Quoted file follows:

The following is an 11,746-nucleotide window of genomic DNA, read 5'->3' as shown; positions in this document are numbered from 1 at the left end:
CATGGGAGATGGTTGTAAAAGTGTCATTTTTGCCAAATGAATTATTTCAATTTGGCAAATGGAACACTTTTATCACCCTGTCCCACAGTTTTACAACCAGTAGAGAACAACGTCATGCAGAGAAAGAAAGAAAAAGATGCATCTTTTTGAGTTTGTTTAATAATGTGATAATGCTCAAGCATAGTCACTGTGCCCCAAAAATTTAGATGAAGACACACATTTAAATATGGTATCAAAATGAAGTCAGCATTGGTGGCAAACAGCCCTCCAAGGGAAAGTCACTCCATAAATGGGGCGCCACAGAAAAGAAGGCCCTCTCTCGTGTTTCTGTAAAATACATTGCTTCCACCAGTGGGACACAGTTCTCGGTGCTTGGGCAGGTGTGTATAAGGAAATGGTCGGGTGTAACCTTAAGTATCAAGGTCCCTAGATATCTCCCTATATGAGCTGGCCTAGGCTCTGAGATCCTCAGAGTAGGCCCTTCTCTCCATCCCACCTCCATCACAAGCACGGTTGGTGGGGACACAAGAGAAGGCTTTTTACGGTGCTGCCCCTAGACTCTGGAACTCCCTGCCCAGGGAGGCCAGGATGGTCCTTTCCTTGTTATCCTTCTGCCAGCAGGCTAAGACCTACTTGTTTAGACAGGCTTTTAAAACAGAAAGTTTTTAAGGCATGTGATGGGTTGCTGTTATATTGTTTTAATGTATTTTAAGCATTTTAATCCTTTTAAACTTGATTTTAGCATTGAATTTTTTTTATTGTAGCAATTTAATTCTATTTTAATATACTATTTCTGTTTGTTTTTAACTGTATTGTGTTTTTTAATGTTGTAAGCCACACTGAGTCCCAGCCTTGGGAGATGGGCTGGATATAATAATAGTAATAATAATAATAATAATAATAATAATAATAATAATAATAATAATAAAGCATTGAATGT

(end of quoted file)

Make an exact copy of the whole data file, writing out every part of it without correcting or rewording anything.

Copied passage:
The following is an 11,746-nucleotide window of genomic DNA, read 5'->3' as shown; positions in this document are numbered from 1 at the left end:
CATGGGAGATGGTTGTAAAAGTGTCATTTTTGCCAAATGAATTATTTCAATTTGGCAAATGGAACACTTTTATCACCCTGTCCCACAGTTTTACAACCAGTAGAGAACAACGTCATGCAGAGAAAGAAAGAAAAAGATGCATCTTTTTGAGTTTGTTTAATAATGTGATAATGCTCAAGCATAGTCACTGTGCCCCAAAAATTTAGATGAAGACACACATTTAAATATGGTATCAAAATGAAGTCAGCATTGGTGGCAAACAGCCCTCCAAGGGAAAGTCACTCCATAAATGGGGCGCCACAGAAAAGAAGGCCCTCTCTCGTGTTTCTGTAAAATACATTGCTTCCACCAGTGGGACACAGTTCTCGGTGCTTGGGCAGGTGTGTATAAGGAAATGGTCGGGTGTAACCTTAAGTATCAAGGTCCCTAGATATCTCCCTATATGAGCTGGCCTAGGCTCTGAGATCCTCAGAGTAGGCCCTTCTCTCCATCCCACCTCCATCACAAGCACGGTTGGTGGGGACACAAGAGAAGGCTTTTTACGGTGCTGCCCCTAGACTCTGGAACTCCCTGCCCAGGGAGGCCAGGATGGTCCTTTCCTTGTTATCCTTCTGCCAGCAGGCTAAGACCTACTTGTTTAGACAGGCTTTTAAAACAGAAAGTTTTTAAGGCATGTGATGGGTTGCTGTTATATTGTTTTAATGTATTTTAAGCATTTTAATCCTTTTAAACTTGATTTTAGCATTGAATTTTTTTTATTGTAGCAATTTAATTCTATTTTAATATACTATTTCTGTTTGTTTTTAACTGTATTGTGTTTTTTAATGTTGTAAGCCACACTGAGTCCCAGCCTTGGGAGATGGGCTGGATATAATAATAGTAATAATAATAATAATAATAATAATAATAATAATAATAATAATAATAAAGCATTGAATGT